© 2021 Maine Public
Play Live Radio
Next Up:
Available On Air Stations
Business and Economy

Maine CDC Hires Out-Of-State Company To Provide Emergency Preparedness Services


The director of a southern Maine center that helps health systems prepare for emergencies is criticizing the LePage administration for hiring an out-of-state company to provide the service. In a letter posted on the Southern Maine Regional Resource Center website, Paul Weiss says the new contract awarded to a North Carolina company jeopardizes Maine's emergency preparedness. However, the only other company to bid on the contract, a Maine nonprofit, says the switch may be justified.

For more than a decade, three regional resource centers in Maine have prepared for large-scale health emergencies such as mass casualty events, flu outbreaks, even Ebola. These three resource centers, based in Portland, Lewiston and Bangor, coordinate with hospitals, health clinics, nursing homes and other providers.

Providers, says Rick Petrie, that don't have their own resources to coordinate a regional response.

"They need help, and regional resource centers were focusing on those kinds of of things,” Petrie says. “They're just trying to get people prepared."

Petrie is the executive director of Atlantic Partners EMS, a Maine-based nonprofit that works to improve the quality of emergency response services.

The Maine Center for Disease Control distributes federal money to the state's resource centers. The state agency recently issued a request for program support and gave preliminary approval to North Carolina-based All Clear Emergency Management Group. That decision drew ire from the director of the Southern Maine Regional Resource Center for emergency preparedness, Paul Weiss. Weiss declined to comment for this story, but in a letter to the Maine CDC that's posted on SMRRC's website, Weiss calls the decision to outsource management to an out of state company reckless, and demands the state to suspend contract negotiations.

"I first heard about this last week,” says Rick Erb, president of the Maine Health Care Association, which represents nursing homes.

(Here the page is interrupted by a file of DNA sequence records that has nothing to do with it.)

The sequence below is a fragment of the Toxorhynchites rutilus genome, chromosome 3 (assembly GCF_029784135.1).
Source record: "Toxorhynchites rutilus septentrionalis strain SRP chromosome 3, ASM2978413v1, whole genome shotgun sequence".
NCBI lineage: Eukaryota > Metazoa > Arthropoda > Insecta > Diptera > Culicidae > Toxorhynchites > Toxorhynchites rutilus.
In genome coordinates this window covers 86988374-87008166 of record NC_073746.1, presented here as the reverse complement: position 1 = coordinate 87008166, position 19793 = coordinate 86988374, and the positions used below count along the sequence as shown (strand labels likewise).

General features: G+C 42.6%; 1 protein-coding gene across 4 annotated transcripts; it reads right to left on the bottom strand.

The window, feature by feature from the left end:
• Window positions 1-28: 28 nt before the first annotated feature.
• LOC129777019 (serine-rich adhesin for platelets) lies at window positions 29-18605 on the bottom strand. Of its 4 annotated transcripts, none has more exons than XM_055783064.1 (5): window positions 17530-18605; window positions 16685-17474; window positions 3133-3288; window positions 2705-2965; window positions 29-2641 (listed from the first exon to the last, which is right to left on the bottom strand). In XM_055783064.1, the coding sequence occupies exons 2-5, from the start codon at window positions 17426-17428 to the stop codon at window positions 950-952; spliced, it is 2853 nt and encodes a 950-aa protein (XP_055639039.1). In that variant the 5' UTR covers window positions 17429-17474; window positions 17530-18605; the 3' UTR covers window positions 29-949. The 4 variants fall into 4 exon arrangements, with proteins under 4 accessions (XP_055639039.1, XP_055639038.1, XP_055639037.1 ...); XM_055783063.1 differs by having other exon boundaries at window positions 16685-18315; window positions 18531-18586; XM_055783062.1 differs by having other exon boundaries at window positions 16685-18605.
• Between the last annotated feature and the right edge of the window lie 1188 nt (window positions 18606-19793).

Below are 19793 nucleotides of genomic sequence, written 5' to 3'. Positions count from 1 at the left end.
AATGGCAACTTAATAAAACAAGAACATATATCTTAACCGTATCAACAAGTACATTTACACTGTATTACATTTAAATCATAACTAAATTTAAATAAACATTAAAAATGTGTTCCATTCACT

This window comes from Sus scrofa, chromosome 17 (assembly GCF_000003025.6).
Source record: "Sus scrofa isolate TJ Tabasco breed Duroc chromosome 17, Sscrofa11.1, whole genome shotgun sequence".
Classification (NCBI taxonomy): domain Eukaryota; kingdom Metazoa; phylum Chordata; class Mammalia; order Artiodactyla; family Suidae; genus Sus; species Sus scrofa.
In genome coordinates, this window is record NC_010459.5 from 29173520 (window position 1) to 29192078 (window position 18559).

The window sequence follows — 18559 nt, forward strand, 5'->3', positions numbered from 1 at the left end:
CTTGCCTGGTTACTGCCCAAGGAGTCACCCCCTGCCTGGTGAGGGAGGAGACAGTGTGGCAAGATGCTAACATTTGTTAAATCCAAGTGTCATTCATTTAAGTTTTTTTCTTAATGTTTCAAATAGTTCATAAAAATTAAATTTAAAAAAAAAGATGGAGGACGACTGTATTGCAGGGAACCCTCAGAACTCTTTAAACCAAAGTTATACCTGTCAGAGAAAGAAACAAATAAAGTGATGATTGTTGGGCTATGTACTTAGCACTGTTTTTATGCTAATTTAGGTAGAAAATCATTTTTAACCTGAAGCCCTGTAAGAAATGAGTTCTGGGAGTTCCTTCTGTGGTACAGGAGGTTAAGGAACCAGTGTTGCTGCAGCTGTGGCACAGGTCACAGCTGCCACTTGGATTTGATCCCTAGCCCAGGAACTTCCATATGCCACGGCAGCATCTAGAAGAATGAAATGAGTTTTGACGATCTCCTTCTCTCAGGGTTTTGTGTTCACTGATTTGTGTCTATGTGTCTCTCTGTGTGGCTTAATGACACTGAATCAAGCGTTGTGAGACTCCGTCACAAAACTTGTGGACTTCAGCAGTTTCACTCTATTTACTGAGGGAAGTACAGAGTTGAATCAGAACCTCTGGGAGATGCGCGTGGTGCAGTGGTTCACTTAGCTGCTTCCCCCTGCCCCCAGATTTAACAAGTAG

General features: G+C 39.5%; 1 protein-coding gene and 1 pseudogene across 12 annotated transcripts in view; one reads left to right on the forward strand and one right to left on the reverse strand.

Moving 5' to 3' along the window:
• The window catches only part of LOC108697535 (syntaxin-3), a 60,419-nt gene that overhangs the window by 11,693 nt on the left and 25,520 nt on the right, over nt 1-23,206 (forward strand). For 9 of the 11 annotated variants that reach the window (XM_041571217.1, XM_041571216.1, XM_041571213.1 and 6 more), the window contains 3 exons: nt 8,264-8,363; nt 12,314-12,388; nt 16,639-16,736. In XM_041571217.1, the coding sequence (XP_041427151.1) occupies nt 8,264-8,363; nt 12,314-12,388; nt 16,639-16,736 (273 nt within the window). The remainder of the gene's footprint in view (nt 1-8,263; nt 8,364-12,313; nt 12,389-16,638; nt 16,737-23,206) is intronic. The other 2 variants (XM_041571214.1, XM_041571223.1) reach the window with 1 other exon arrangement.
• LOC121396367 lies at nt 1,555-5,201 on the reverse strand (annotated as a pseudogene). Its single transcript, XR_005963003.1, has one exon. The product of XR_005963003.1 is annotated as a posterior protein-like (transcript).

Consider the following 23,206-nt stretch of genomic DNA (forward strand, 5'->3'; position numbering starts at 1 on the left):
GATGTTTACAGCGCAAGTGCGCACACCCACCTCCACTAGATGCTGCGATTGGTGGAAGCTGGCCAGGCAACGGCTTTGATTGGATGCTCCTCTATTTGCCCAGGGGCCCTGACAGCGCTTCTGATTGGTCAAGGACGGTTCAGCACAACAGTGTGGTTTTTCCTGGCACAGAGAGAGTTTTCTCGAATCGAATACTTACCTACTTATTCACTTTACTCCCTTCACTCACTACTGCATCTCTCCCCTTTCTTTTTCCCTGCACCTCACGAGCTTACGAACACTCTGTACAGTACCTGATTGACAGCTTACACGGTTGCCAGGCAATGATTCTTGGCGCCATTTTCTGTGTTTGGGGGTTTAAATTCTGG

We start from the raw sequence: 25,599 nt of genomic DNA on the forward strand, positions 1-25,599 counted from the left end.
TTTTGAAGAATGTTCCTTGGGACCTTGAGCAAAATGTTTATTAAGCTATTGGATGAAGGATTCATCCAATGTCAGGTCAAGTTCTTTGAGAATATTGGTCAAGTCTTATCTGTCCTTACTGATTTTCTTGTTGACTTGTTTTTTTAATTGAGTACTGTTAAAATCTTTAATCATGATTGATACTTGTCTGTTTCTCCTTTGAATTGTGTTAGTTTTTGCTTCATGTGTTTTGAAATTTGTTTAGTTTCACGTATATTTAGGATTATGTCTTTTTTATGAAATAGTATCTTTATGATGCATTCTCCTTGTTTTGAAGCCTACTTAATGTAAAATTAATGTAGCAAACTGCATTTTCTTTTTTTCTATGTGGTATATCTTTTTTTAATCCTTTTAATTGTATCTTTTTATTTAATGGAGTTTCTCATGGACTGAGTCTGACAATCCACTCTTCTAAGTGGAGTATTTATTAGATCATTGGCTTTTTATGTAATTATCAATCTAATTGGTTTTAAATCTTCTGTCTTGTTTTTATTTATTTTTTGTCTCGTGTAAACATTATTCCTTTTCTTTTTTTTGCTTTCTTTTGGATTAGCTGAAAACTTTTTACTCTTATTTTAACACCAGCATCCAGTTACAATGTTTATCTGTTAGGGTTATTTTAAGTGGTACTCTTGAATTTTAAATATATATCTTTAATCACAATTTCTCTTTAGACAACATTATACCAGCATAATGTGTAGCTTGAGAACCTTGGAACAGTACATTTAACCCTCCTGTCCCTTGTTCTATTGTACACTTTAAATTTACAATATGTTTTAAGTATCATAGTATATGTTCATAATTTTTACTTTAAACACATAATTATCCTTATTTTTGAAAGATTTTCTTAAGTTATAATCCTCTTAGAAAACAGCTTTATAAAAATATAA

Erb says he heard from a provider who is also concerned about the loss of institutional knowledge.

“Simply because it's been a productive relationship with Paul Weiss and SMRRC,” he says.

SMRRC and its counterpart in Bangor, the Northeast Maine Regional Resource Center, operate under the umbrella of the two major health systems in the state: MaineHealth and Northern Light Health. Both organizations issued statements that they're working with the CDC to better understand the change.

The provider who appears to be most at ease with the switch is the single competing bidder for the contract, that is, Petrie.

"The organization looks like they're well-qualified,” he says.

And All Clear of North Carolina's bid also came in about $100-thousand less than Atlantic Partners' bid.

As for the loss of in-state knowledge, Petrie isn't concerned about that either. The contract requires that four coordinators be hired to work out-of-state offices from Portland to Bangor.

"My understanding is they've been recruiting in the state for those positions,” Petrie says. “So the reality of it is that there's a really good possibility that whoever that they hire is going to understand what's going on in the state of Maine. " The contract is set to take effect in January.

In an email, CDC spokesperson Emily Spencer says the agency is in final negotiations, which include developing a comprehensive plan to hire and recruit Maine residents to lead the transition and oversight of emergency health preparedness.